As restrictions ease, Canadians are getting out more. Here's where they're going
TORONTO -- As restrictions aimed at curbing the spread of COVID-19 are eased across the country, new data suggests that Canadians are adapting to their new normal, with unprecedented numbers turning to the great outdoors.
Though provincial reopenings have been staggered and varied in approach, the majority of Canadians are once again able to enjoy some semblance of normal life amid the pandemic as retailers, restaurants, and services get back to business.
But publicly available data from tech giant Google suggests that recommendations from health officials to socialize outside have been taken to heart.
Google's most recent Community Mobility Report for Canada found that activity in Canadian parks was up 117 per cent from baseline levels between mid-May and the end of June.
But some Canadians seem to be enjoying the outdoors far more than others.
Time spent in parks in Nova Scotia was up a whopping 242 per cent from baseline in the same time period.
Saskatchewan and Manitoba also saw sharp increases in park activity, up 192 per cent and 189 per cent from baseline, respectively.
In Ontario and Quebec, where localized COVID-19 outbreaks outpaced other provinces leading to longer lockdown measures, there was also an increase in outdoor activity, up 140 per cent and 130 per cent from baseline.
Experts have increasingly recommended that Canadians socialize outdoors when possible to prevent transmission of the novel coronavirus because the virus can spread more easily between people in a closed space.
RETAIL SEES A RISE AS RESTRICTIONS EASED
Nationally, time spent in retail and recreation destinations remains down 21 per cent from what Google normally measures, with time spent on transit down 31 per cent on average.
Those numbers have improved since March when much of the country’s retail and recreation destinations were closed by government order, sinking the stats to more than 50 per cent below baseline.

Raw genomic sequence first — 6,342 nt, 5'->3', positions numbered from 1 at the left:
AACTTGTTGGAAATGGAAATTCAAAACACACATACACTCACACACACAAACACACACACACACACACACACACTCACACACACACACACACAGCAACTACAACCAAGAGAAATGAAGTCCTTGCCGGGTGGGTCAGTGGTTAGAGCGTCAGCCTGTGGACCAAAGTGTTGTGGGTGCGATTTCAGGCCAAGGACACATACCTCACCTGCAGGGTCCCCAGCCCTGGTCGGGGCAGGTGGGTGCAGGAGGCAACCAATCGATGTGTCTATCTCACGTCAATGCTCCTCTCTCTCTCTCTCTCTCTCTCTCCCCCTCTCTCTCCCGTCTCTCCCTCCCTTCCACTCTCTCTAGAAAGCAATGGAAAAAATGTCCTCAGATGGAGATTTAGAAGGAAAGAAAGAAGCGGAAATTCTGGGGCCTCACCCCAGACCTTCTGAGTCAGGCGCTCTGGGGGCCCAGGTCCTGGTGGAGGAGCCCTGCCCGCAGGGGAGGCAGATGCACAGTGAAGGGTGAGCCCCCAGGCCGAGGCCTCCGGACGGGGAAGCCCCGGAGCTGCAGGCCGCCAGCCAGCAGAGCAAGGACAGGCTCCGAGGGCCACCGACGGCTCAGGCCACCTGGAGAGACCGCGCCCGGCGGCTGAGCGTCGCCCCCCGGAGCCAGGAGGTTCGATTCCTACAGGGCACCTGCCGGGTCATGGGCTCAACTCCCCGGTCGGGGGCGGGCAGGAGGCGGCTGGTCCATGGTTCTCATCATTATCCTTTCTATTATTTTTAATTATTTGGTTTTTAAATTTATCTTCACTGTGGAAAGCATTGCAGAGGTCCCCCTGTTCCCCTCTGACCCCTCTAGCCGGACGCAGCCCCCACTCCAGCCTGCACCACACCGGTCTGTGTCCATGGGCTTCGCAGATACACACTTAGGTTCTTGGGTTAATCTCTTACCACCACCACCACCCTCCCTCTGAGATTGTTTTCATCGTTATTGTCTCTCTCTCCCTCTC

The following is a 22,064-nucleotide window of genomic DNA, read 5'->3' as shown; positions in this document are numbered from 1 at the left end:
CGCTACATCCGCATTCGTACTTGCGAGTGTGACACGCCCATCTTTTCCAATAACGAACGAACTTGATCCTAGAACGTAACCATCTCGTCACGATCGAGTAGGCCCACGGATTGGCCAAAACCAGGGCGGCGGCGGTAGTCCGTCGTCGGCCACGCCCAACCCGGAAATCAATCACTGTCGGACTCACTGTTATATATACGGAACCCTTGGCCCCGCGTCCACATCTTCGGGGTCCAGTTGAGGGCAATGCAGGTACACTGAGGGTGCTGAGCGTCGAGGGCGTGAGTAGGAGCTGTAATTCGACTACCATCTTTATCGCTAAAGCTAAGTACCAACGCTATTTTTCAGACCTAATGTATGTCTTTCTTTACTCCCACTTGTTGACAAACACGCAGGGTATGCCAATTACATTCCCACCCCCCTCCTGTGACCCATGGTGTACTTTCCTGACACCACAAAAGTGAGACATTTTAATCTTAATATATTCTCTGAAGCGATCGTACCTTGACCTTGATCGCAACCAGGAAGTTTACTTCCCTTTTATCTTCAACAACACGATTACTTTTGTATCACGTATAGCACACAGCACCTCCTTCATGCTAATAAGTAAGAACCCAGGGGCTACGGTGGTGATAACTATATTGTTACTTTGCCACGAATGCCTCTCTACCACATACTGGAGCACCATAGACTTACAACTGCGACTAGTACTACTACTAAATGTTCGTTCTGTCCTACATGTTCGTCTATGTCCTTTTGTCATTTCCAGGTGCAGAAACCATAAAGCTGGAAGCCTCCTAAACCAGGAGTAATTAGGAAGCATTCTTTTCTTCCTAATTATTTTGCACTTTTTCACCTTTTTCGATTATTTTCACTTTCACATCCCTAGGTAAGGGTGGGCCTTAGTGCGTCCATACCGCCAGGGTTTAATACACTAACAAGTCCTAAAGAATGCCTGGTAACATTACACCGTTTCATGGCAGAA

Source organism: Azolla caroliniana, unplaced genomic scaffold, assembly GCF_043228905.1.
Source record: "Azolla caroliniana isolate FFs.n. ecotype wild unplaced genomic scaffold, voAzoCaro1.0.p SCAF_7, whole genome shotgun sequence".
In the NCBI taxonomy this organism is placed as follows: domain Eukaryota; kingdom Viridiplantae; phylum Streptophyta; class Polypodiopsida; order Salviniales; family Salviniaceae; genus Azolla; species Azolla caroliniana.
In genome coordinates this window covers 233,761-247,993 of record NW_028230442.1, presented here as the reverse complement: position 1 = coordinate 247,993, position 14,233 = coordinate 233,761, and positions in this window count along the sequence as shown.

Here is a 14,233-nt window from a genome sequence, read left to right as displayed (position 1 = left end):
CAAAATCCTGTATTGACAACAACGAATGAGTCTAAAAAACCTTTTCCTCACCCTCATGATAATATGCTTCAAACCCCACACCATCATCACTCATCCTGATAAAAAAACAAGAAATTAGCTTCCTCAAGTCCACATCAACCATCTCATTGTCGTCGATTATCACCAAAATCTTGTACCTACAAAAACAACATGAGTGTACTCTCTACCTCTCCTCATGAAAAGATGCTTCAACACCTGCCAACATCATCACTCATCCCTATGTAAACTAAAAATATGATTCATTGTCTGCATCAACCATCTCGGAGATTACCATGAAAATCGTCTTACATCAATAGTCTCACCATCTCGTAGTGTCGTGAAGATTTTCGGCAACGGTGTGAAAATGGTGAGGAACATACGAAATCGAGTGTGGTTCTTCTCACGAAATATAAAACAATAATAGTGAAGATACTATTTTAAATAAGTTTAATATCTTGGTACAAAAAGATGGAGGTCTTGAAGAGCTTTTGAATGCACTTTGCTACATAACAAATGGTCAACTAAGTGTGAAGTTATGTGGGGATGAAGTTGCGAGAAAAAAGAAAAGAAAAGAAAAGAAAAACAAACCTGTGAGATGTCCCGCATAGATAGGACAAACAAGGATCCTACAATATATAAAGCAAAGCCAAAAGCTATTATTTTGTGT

Retailers are faring better in some provinces, however.
In Manitoba, for example, visits to retail and recreation destinations were down just 12 per cent, compared to Ontario, which currently stands at 27 per cent below baseline.
However, some of Ontario’s most densely populated areas, including Toronto and Peel Region, did not enter Stage 2 of reopening until June 22, well into data collection phase for Google’s report. Manitoba, which recorded far fewer cases than Ontario, began its reopening in early June.
Google's data currently stops at June 27. It did not include enough data to show trends within the territories.
Apple's Mobility Trends Reports tracked similar conclusions for Canada despite reporting data differently. While Google is tracking location data on phones and comparing one location’s current traffic level to its pre-pandemic activity, Apple bases its reports on requests for directions in Apple Maps.
Looking at searches for walking and driving routes, Apple measured a 47 per cent increase in driving route requests and a 39 per cent increase in walking route requests at the end of June.
This marks a significant change from late March and early April, when the tech company measured Canadians' movement activity as being 50 per cent or more below usual levels.
Public transit-related activity remained down by more than 49 per cent, on average.
But these statistics vary widely depending on where in Canada you live.
In Edmonton, for example, Apple measured a 69 per cent increase in driving route requests. Toronto, on the other hand, only recorded a 24 per cent increase.
Apple and Google both say they are preserving privacy in the gathering of this data, collecting it without making personally identifiable information available at any point in the process.